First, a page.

UDA teaches about destructive decisions

By Robert Wheary, Staff Writer • csrobwheary@gmail.com

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ROB WHEARY/Staff Photo Dauphin County YMCA representative Eric Rothermel puts several Upper Dauphin Area students through a demonstration that shows what breathing is like for a victim of emphysema during his talk about smoking and vaping at UDA’s Drug Education Day on March 8.

ELIZABETHVILLE – The 10th grade students of Upper Dauphin Area watched the laser and light show, danced and sang along to the music, mixed in there were some statistics about drinking and driving drunk.
Hosted by “Jimbo Stereo” the program really hit home when he presented a video about a young high school student that was involved in a car accident with his friends. One person was killed while the woman’s voice talked about her son, who suffered a triple trauma, brain injury and three crushed vertebrae, lying in a coma for three months.
Eventually, the young man would regain consciousness and recover to graduate from school and college. Many in the audience were happy and then turned into dead silence at the last few words the lady said.


“I want to introduce you to my son, James Mothersbaugh, who survived that crash, but today, but you know him as Jimbo Stereo.” the voice said.
“That really hit it home, didn’t it,” Mothersbaugh told the audience.
The Road Radio USA program was the featured presentation of Upper Dauphin Area’s annual Drug Education Day. 10th grade students take a day from their classes to hear different speakers talk about various topic, from the dangers of smoking and the effects taking drugs have on the brain.
For Mothersbaugh, sharing his story is “a Gift from God”, showing how the dangers of alcohol can effect not just them but many others.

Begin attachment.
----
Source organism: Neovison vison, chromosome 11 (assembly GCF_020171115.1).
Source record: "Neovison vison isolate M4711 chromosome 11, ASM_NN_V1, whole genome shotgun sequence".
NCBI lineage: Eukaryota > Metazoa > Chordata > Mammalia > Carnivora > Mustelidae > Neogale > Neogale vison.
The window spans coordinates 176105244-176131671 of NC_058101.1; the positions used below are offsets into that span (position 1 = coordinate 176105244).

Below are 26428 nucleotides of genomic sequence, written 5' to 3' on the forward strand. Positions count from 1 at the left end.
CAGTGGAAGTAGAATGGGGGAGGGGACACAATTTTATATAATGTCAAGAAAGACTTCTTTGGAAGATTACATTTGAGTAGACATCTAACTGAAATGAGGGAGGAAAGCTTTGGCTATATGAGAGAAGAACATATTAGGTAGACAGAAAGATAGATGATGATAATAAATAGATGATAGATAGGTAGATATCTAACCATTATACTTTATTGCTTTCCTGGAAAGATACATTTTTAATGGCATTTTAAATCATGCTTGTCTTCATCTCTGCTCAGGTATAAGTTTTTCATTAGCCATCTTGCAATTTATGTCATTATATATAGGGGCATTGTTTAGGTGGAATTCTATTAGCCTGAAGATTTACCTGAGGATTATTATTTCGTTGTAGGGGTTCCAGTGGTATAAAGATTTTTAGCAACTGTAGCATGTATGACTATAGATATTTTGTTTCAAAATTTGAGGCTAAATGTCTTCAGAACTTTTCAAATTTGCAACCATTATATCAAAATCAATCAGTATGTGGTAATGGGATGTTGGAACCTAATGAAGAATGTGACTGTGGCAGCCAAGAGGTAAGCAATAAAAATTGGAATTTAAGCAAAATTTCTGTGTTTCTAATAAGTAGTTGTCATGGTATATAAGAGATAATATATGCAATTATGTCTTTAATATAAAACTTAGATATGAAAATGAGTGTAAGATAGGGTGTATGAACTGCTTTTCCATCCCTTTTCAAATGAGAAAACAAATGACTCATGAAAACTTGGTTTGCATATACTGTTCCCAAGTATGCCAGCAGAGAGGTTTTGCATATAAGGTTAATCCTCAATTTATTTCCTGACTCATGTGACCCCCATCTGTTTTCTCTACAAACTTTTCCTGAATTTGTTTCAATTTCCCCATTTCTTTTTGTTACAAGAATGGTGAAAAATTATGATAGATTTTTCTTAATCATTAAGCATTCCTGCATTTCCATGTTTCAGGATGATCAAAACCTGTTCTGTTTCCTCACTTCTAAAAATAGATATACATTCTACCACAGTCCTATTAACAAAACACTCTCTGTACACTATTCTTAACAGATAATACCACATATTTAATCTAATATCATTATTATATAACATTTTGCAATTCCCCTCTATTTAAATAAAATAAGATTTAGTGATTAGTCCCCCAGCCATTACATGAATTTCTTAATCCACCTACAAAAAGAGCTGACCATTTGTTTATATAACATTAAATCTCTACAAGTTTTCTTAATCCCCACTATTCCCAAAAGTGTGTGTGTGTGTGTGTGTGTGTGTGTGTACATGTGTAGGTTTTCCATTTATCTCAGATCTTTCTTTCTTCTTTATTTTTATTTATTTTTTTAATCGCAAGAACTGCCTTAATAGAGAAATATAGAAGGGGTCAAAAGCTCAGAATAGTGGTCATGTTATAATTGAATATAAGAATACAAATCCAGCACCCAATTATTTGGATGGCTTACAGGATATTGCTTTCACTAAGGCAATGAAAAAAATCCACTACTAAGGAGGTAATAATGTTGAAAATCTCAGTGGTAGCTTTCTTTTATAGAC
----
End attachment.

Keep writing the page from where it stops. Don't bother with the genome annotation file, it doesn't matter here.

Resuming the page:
“That is my mom’s voice in the video we play about my story,” Mothersbaugh said. “You see the kids watching it and even a few tears, then they get quiet that you can hear a pin drop when they learn it was me that went through all that.”
Mothersbaugh and his crews present his show to about 60 schools each year and was impressed with Upper Dauphin’s effort.
“I’m very impressed with all that the school had done today, sitting in with a few of the workshops and seeing the support from the faculty and administration for the programs. Everyone did a great job,” Mothersbaugh said.
The morning programs featured a demonstration of a K-9 unit from Derry Township that is trained in drug detection, and hearing the stories of two former teenage addicts from Gaudenzia House, a local rehabilitation facility.
“I started with smoking weed and then went to harder drug before eventually getting on heroin, it’s the worst trip to go on, I know that now,” “Joe” said.
For me, I just felt like my life was better high,” “Jay” another student said. “Rehab is not rock-bottom, its just the realization that you can do what you want to do with a sober life.”
Andrew Cooper, a probation officer with Dauphin County, presented the students with a number of statistics in the law of drunk driving and how its affects the young students.
“For any adult, the limit that they can be intoxicated is .08 percent for their blood alcohol level. For those under the age of 21, is .02, one drink, because your body is not fully developed and cannot process the alcohol fast enough,” Cooper said.
Eric Rothermel, of the Dauphin County YMCA explained how lungs are affected by smoking and how lung cancer and emphysema can affect how lungs are inflated.
“In a healthy lung, both lobes are inflated properly, while the diseased lung only goes halfway,” Rothermel said.
To demonstrate his point further, he called on four student volunteers to help him with an experiment. The student put a straw in their mouth and began to breathe through it, holding their nose so they could only breathe through the straw.”
Rothermel then had the students walk from one end of the room to the other, and many were out of breath from the constricted airway.
“You’ve just experienced what breathing is like for a person who suffers from lung disease,” Rothermel said.
The entire point of the day was summed up in a phrase from one of the presenters, Travis Snyder, representing the grass roots recovery group “The Skook Recovers”
“We hope that while you listen to us, you might gain a little bit of knowledge to make your own decisions and choices,” Snyder told the students. “Ask yourself the right questions and you can’t come up with the answer as to why you are doing something destructive, keeping asking yourself the questions. Develop awareness, the power of choice, and the understanding of right and wrong. Put that into practice and watch your life change.”

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